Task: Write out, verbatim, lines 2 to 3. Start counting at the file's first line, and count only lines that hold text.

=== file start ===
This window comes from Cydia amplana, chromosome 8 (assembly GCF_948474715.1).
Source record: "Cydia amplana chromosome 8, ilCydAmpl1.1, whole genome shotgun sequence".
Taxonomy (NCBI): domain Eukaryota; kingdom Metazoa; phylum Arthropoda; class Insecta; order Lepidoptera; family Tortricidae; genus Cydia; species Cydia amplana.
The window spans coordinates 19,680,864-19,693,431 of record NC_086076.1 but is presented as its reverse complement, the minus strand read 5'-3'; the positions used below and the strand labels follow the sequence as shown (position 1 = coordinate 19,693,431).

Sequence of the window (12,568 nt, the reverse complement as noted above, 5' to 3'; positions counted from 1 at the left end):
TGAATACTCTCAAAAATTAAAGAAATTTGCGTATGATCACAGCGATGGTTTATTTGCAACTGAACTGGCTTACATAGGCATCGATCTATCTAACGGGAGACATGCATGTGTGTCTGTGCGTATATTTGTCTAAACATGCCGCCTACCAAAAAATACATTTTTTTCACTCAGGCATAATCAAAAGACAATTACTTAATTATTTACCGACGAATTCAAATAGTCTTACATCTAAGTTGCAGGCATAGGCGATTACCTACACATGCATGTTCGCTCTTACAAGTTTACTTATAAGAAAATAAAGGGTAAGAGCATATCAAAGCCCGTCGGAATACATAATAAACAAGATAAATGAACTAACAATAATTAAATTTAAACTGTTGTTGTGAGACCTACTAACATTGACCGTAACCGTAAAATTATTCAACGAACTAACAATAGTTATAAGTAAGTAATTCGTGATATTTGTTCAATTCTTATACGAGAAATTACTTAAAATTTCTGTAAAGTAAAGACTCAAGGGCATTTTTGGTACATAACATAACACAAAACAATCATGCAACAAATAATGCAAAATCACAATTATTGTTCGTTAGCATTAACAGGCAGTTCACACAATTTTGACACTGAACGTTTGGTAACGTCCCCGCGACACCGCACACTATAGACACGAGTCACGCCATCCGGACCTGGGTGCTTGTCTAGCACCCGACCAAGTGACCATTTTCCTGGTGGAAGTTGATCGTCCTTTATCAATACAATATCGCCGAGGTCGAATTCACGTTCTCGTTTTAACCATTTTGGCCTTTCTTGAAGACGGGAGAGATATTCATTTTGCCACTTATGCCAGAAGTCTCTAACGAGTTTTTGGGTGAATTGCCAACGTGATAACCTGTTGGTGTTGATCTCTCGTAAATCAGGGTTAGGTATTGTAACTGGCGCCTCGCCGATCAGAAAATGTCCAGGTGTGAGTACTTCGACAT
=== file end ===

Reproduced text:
Source record: "Cydia amplana chromosome 8, ilCydAmpl1.1, whole genome shotgun sequence".
Taxonomy (NCBI): domain Eukaryota; kingdom Metazoa; phylum Arthropoda; class Insecta; order Lepidoptera; family Tortricidae; genus Cydia; species Cydia amplana.